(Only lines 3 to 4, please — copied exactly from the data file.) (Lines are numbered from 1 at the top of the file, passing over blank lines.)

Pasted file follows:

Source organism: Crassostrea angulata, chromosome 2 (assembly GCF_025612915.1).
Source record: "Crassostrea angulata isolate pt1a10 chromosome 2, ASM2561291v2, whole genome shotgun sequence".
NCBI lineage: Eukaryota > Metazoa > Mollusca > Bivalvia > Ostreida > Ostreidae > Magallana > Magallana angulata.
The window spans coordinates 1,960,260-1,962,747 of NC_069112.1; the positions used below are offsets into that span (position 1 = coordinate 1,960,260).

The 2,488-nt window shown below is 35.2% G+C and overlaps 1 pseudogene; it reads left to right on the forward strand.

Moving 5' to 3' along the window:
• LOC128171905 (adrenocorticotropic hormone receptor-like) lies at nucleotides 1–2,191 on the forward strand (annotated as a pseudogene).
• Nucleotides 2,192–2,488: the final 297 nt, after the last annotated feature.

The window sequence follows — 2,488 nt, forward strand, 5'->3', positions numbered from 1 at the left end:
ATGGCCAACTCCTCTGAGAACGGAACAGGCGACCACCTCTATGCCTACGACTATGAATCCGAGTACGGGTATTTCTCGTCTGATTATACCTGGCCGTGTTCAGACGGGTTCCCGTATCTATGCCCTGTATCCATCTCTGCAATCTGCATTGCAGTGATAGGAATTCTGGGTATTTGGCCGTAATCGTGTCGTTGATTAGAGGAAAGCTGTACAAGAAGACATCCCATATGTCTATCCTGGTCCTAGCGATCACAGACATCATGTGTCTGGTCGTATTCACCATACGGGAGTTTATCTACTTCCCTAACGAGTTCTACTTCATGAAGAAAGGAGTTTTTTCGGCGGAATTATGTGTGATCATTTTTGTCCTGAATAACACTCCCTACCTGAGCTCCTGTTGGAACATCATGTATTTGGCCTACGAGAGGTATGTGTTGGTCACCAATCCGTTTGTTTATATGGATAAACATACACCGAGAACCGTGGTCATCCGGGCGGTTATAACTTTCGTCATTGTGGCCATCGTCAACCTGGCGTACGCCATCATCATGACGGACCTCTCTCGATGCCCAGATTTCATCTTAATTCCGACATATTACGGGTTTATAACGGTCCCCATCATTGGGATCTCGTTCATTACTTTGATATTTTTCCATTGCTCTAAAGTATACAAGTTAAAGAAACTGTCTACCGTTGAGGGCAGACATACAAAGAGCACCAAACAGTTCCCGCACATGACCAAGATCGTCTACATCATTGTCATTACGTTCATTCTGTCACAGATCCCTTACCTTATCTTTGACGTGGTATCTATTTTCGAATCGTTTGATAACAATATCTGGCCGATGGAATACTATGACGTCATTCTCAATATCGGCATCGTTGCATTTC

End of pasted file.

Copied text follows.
NCBI lineage: Eukaryota > Metazoa > Mollusca > Bivalvia > Ostreida > Ostreidae > Magallana > Magallana angulata.
The window spans coordinates 1,960,260-1,962,747 of NC_069112.1; the positions used below are offsets into that span (position 1 = coordinate 1,960,260).